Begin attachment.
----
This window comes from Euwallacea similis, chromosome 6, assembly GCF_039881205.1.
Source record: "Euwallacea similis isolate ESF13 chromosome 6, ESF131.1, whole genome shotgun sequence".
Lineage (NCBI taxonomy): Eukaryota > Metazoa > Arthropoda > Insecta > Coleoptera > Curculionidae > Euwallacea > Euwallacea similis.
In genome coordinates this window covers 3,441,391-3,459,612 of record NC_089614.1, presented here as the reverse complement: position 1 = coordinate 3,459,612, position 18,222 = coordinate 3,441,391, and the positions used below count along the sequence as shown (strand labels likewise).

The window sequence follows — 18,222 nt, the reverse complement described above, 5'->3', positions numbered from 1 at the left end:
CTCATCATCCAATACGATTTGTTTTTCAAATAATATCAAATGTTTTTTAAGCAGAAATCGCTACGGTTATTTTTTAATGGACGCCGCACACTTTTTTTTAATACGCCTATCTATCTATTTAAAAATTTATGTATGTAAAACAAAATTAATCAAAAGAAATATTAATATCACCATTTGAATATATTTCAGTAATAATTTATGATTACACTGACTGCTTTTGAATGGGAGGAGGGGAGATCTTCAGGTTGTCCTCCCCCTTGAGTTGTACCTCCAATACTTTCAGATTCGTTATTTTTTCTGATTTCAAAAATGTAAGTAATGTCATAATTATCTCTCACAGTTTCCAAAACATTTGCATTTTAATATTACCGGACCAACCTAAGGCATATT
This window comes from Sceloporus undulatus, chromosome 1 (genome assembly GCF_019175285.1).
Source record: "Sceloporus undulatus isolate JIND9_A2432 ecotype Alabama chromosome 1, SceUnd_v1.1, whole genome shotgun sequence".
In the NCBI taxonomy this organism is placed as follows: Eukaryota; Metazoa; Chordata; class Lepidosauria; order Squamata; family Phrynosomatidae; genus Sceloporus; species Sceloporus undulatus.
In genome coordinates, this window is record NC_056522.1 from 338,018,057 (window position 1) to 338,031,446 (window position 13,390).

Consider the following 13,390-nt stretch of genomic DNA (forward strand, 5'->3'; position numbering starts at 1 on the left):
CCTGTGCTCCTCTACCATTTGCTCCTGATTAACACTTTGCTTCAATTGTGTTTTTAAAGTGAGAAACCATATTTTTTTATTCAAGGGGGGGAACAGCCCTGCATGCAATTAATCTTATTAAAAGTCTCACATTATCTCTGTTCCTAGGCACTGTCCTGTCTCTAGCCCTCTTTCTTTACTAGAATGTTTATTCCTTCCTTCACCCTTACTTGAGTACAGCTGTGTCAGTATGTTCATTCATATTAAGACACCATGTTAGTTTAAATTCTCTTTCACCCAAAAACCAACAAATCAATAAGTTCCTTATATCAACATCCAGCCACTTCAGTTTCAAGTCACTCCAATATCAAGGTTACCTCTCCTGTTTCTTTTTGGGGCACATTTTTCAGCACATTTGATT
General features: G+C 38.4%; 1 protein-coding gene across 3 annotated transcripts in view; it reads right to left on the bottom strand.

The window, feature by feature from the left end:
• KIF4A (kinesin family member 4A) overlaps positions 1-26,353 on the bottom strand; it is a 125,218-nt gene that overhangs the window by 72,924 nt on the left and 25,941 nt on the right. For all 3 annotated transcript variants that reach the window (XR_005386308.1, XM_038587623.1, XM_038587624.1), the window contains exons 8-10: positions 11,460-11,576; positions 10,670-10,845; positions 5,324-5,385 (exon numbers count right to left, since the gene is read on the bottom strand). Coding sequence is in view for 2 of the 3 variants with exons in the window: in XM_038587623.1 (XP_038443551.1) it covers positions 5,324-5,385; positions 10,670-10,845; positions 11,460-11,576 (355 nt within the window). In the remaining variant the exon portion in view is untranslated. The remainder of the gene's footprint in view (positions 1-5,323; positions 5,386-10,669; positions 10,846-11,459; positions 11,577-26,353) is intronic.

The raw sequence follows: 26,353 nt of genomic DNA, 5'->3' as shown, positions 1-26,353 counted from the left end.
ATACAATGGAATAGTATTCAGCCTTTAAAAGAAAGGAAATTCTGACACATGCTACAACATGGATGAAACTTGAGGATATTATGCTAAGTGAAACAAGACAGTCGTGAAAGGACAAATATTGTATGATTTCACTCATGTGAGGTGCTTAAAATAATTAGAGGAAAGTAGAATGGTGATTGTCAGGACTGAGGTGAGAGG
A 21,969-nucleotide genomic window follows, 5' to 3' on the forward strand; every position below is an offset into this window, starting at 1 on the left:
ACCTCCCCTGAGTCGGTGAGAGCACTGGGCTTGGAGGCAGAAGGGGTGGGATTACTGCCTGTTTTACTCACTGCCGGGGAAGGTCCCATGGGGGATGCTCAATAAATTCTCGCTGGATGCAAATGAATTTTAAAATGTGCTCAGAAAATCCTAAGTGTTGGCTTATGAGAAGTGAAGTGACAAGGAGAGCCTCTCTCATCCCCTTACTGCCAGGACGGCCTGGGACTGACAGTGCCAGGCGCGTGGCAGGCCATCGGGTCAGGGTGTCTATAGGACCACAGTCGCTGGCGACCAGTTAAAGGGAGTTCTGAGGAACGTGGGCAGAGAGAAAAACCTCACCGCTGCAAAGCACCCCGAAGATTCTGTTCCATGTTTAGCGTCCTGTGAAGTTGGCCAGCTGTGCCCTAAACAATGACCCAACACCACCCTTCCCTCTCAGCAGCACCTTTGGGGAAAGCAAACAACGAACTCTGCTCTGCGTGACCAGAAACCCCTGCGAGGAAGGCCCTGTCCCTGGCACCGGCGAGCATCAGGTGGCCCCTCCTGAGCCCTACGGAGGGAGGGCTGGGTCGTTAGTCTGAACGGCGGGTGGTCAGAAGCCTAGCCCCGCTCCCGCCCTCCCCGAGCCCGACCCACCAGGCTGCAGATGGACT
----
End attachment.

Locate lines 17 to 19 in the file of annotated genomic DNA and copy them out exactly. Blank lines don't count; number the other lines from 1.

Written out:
ATACAATGGAATAGTATTCAGCCTTTAAAAGAAAGGAAATTCTGACACATGCTACAACATGGATGAAACTTGAGGATATTATGCTAAGTGAAACAAGACAGTCGTGAAAGGACAAATATTGTATGATTTCACTCATGTGAGGTGCTTAAAATAATTAGAGGAAAGTAGAATGGTGATTGTCAGGACTGAGGTGAGAGG
A 21,969-nucleotide genomic window follows, 5' to 3' on the forward strand; every position below is an offset into this window, starting at 1 on the left:
ACCTCCCCTGAGTCGGTGAGAGCACTGGGCTTGGAGGCAGAAGGGGTGGGATTACTGCCTGTTTTACTCACTGCCGGGGAAGGTCCCATGGGGGATGCTCAATAAATTCTCGCTGGATGCAAATGAATTTTAAAATGTGCTCAGAAAATCCTAAGTGTTGGCTTATGAGAAGTGAAGTGACAAGGAGAGCCTCTCTCATCCCCTTACTGCCAGGACGGCCTGGGACTGACAGTGCCAGGCGCGTGGCAGGCCATCGGGTCAGGGTGTCTATAGGACCACAGTCGCTGGCGACCAGTTAAAGGGAGTTCTGAGGAACGTGGGCAGAGAGAAAAACCTCACCGCTGCAAAGCACCCCGAAGATTCTGTTCCATGTTTAGCGTCCTGTGAAGTTGGCCAGCTGTGCCCTAAACAATGACCCAACACCACCCTTCCCTCTCAGCAGCACCTTTGGGGAAAGCAAACAACGAACTCTGCTCTGCGTGACCAGAAACCCCTGCGAGGAAGGCCCTGTCCCTGGCACCGGCGAGCATCAGGTGGCCCCTCCTGAGCCCTACGGAGGGAGGGCTGGGTCGTTAGTCTGAACGGCGGGTGGTCAGAAGCCTAGCCCCGCTCCCGCCCTCCCCGAGCCCGACCCACCAGGCTGCAGATGGACT